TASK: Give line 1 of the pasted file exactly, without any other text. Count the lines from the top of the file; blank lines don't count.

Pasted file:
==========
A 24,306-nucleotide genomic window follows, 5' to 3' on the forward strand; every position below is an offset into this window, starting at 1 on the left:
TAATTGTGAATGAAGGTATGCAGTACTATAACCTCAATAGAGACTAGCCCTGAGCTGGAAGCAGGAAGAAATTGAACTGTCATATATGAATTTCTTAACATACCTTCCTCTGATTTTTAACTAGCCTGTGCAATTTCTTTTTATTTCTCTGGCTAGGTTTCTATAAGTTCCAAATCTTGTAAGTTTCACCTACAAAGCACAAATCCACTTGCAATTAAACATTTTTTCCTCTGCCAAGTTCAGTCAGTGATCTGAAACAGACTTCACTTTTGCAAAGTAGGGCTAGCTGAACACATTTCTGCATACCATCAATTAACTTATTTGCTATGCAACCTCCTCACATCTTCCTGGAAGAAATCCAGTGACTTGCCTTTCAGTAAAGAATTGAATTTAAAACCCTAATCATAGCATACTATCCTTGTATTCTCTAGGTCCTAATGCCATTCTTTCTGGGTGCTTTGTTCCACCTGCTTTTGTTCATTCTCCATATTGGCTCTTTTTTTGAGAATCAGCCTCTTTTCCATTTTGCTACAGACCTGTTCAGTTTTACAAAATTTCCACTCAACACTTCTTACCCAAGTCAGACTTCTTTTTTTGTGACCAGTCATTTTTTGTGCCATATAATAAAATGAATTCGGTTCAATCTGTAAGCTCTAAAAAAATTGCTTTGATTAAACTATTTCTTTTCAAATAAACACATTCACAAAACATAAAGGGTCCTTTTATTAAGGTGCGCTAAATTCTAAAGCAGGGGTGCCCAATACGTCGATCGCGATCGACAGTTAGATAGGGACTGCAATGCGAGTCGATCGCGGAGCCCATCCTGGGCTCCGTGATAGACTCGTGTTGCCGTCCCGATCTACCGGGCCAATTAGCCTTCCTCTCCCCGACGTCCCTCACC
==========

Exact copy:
A 24,306-nucleotide genomic window follows, 5' to 3' on the forward strand; every position below is an offset into this window, starting at 1 on the left: